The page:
An important aspect of interoperability between databases, frequently mentioned in the commentaries above, is the availability of the Crystallographic Information Framework (Hall & McMahon 2016) as a common machine-readable descriptive framework or ontology. Continuing efforts to promote the development of experimental metadata schemas within the same framework (see Section 7) aim to maximize the potential for further interoperability, as does the recommendation of the IUCr’s Diffraction Data Deposition Working Group that all distinct data sets should have a unique persistent identifier (Kroon-Batenburg et al. 2017). This recommendation currently stops short of specifying a particular globally unique schema, in part because there are already well-established practices of quoting database-specific identifiers (e.g. the PDB id for biological macromolecules, the CSD ‘refcode’ for molecules in the CSD, the COD identifier). We note that these identifiers share with DOI a common encompassing standard for defining identifier syntax and name spaces, namely the uniform resource identifier URI (Berners-Lee et al. 2005); thus, compatibility is ensured, existing resolution mechanisms can be applied (e.g. via http) to all three identifier groups, and there is no danger of name clashes or ambiguities. Nevertheless, as seen above, the DOI system (International DOI Foundation 2017), adopted by most of the major crystallographic databases, accommodates existing internal mechanisms for ensuring uniqueness, has a well-established infrastructure supported by journal and data publishers, and may be the best mechanism to ensure global uniqueness of persistent identifiers across different disciplines, and hence facilitate interoperability. The cost of registering DOIs, while modest on an individual basis, must also be a factor in the sustainable operation of large-scale databases.
Another contribution towards making databases interoperable is the provision of RESTful services (i.e. services that are accessed through uniform resource identifiers, URIs, according to the representational state transfer approach). These have the property of permitting extensive use of database features without the need for specialized query tools – any browser is capable of retrieving the required resource, which may take the form of a complex query. The accounts above describe certain specific implementations, but it is worth noting that most databases with a Web-accessible interface are beginning to provide such services.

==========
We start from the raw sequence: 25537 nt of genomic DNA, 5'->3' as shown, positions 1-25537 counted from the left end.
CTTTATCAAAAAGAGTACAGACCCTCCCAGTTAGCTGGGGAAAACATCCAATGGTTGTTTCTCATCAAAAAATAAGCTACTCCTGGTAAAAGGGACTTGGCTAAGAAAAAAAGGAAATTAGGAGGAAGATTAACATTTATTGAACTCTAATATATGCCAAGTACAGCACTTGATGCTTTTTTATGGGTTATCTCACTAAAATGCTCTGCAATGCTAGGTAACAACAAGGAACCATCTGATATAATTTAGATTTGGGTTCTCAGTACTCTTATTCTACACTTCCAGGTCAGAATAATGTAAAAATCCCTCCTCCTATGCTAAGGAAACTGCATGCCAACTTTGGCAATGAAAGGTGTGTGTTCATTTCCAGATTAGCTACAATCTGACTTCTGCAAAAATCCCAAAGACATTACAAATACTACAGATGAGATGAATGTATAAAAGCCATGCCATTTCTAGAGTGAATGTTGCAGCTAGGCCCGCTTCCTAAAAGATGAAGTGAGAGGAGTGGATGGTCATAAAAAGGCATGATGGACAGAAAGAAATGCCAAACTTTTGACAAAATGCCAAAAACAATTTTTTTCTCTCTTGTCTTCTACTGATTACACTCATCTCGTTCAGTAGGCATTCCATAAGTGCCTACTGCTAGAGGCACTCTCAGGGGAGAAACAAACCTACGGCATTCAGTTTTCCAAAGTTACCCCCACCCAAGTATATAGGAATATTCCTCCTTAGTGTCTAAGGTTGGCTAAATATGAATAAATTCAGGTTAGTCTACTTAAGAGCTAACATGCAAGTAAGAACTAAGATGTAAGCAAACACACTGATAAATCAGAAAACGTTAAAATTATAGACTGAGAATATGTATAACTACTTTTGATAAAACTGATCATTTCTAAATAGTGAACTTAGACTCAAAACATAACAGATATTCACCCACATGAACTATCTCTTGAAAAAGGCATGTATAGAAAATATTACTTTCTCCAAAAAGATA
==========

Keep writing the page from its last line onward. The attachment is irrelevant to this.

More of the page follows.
An aspect identified as important by the International Union of Crystallography is the extension of data archiving to the raw diffraction data. Crystallography compares well with other fields such as astronomy and particle physics in ensuring the provision of the underlying data as a formal requirement of research publication, whether it be derived, processed or raw (i.e. primary) data. Archiving of raw data is obviously challenging on account of its much greater volume. However, this is not the only challenge; the metadata associated with the stored raw data must be properly characterized so that it can be assessed and understood. Also, individual raw diffraction data sets must be discoverable and reusable by other researchers, whether associated with formal publications or not. The experience of the IUCr community is that existing obstacles towards raw diffraction data archiving have largely dissolved through a combination of positive developments in recent years. These include: establishment of university research data archives e.g. at the University of Manchester Library (University of Manchester 2013); centralized initiatives at ESRF (European Synchrotron Radiation Facility, 2016) and Zenodo (OpenAIRE 2017) in Europe; SBGrid Data Bank (https://data.sbgrid.org/; Meyer et al. 2016) and the BD2K (Big Data to Knowledge) initiative (Grabowski et al. 2016) in the USA. These extend the exemplary approaches of data archiving at the neutron facilities ISIS (Science & Technology Facilities Council 2011) and Institut Laue Langevin (Institut Laue Langevin 2011), and at Store. Synchrotron in Australia (Meyer et al. 2014).
The ease of archiving of raw diffraction data sets is a remarkable development of recent years; as an example Zenodo now accepts up to 50 Gbyte data sets in a single DOI deposition. The proper archiving and sharing of raw data is the foundation of any scientific analysis but also it allows sharing at the earliest stage possible of a study. Thus, with raw data accompanied by a preprint, it is hoped that scientific discoveries can be accelerated, especially important with societal challenges; the EU’s OPENAIRE project (https://www.openaire.eu/) includes such aspirations. As a practical example of the use of Zenodo for preprint and diffraction images data set deposition and DOI registration see Helliwell and Tanley (2016a, b).